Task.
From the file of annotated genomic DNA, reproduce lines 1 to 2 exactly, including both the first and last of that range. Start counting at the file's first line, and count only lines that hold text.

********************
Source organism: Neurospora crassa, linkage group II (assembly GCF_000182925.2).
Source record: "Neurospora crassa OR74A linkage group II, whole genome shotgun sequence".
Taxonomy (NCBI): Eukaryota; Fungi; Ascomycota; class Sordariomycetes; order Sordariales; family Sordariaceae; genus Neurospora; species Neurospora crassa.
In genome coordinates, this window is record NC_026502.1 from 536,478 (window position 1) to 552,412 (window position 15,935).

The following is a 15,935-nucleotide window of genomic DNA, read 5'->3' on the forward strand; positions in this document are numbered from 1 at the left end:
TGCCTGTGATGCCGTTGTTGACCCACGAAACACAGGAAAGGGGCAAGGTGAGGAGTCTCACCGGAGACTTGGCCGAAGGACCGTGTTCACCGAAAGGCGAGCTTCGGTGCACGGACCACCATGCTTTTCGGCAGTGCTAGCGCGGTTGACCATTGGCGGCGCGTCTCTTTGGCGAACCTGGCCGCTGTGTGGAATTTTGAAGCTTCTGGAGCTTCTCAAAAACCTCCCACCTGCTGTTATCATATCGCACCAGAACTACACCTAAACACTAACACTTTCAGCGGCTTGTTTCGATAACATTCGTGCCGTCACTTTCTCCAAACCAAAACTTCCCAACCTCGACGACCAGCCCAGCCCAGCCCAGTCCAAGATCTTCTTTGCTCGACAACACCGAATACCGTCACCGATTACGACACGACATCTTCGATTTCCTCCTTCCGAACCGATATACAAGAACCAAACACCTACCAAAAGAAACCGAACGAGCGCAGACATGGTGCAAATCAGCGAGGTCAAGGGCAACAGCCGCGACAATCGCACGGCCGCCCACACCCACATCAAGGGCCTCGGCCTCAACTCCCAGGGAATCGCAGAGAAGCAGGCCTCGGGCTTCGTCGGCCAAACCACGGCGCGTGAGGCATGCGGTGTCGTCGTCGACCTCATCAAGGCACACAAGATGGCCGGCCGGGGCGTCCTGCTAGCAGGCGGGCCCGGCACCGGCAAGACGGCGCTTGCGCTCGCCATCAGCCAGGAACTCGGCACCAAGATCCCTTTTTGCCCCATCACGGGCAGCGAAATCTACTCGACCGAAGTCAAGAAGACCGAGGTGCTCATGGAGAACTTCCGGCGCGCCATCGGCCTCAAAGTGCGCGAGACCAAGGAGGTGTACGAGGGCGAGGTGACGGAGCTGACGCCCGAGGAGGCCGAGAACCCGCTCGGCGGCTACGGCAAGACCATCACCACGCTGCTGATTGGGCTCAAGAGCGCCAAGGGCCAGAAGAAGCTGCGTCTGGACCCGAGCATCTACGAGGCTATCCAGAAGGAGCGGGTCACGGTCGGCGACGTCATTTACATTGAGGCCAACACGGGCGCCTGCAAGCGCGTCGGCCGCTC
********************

Source organism: Neurospora crassa, linkage group II (assembly GCF_000182925.2).
Source record: "Neurospora crassa OR74A linkage group II, whole genome shotgun sequence".